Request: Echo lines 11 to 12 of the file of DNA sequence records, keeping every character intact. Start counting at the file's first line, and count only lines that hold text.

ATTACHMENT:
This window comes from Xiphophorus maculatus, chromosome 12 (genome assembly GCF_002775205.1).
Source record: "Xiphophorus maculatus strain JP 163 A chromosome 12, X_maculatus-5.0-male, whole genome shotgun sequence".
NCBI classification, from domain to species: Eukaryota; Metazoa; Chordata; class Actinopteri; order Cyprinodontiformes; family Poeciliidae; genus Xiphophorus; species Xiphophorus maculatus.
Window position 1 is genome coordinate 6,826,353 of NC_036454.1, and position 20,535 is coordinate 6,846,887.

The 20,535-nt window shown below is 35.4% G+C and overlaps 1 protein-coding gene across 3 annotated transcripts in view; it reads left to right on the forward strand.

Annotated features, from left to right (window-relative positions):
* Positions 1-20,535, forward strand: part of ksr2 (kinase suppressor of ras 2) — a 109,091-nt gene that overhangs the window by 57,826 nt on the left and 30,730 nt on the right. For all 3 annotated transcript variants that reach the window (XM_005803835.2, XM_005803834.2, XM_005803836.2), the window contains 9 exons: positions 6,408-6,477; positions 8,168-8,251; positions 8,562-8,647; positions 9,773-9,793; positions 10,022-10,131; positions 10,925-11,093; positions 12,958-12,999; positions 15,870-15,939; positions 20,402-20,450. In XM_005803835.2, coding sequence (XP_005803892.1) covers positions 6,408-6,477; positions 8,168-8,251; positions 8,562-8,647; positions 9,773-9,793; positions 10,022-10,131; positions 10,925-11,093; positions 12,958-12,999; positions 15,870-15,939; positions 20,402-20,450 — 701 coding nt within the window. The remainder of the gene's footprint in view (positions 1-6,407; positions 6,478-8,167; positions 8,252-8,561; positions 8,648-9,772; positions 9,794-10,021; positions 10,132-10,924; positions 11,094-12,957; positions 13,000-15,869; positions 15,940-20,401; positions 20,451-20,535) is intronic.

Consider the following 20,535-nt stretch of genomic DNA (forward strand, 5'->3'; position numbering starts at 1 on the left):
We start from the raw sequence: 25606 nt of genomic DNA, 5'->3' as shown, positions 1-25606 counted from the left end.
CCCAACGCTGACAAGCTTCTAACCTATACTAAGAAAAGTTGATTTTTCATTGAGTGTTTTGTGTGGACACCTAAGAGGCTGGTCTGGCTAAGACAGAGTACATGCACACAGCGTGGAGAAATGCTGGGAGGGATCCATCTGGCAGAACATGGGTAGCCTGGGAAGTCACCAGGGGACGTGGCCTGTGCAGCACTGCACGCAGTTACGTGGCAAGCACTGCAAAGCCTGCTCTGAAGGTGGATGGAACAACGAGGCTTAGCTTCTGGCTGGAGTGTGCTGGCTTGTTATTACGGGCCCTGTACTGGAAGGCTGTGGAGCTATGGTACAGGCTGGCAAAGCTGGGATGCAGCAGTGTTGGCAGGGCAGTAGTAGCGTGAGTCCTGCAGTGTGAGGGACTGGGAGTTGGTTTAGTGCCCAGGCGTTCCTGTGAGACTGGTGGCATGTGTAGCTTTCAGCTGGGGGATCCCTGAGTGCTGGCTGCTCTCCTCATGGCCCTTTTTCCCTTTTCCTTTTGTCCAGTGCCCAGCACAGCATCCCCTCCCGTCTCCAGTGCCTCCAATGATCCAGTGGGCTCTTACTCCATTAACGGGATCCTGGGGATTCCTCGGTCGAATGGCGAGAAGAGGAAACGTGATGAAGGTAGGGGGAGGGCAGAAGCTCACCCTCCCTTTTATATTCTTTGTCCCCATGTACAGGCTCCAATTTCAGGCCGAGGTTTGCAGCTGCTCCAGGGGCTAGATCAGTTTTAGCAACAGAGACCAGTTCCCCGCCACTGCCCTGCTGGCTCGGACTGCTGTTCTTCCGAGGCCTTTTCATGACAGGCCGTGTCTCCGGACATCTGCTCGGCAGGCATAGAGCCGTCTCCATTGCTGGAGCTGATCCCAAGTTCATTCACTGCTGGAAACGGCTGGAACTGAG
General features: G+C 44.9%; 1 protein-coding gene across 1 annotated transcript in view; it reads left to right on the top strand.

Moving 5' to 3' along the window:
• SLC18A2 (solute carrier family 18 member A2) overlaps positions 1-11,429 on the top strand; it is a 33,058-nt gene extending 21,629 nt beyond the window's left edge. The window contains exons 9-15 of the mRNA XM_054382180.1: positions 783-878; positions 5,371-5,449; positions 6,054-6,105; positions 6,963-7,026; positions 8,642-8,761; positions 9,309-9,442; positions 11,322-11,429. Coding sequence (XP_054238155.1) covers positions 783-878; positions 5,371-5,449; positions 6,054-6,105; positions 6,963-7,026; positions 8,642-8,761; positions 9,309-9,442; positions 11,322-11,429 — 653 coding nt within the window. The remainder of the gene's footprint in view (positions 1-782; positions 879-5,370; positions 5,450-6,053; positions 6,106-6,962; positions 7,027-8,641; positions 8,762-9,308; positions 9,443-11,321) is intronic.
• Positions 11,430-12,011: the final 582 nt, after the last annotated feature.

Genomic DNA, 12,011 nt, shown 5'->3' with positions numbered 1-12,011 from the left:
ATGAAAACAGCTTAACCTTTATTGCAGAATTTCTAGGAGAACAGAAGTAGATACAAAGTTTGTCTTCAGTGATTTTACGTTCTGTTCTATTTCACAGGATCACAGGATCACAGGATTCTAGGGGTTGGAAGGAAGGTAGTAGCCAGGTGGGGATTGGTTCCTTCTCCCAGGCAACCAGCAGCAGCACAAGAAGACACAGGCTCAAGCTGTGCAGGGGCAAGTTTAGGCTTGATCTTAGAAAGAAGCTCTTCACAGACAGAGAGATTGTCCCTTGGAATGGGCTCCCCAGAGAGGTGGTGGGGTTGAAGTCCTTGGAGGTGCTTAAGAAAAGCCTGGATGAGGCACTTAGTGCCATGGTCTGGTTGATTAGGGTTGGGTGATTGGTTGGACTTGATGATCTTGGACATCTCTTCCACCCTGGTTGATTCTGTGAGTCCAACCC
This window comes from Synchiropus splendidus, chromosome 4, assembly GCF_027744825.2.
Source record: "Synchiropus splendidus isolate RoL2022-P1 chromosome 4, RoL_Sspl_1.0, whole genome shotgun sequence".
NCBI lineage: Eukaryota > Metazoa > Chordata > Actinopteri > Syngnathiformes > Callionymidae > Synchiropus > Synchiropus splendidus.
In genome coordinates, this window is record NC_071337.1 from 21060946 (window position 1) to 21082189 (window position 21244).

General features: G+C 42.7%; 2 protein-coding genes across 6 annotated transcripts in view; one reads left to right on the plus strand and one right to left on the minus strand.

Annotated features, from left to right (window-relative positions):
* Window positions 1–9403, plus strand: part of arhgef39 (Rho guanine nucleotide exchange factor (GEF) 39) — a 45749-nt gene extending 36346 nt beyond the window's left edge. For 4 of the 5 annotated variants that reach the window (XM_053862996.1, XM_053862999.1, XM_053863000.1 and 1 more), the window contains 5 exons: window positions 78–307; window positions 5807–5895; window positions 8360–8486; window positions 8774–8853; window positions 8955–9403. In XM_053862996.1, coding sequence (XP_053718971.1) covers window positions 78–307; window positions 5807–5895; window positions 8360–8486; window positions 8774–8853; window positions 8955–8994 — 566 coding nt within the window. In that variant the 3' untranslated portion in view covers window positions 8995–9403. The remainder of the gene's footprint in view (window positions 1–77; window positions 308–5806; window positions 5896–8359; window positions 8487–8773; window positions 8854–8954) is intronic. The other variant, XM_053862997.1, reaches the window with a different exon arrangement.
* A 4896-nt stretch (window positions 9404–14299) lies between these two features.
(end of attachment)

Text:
General features: G+C 44.9%; 1 protein-coding gene across 1 annotated transcript in view; it reads left to right on the top strand.

Moving 5' to 3' along the window: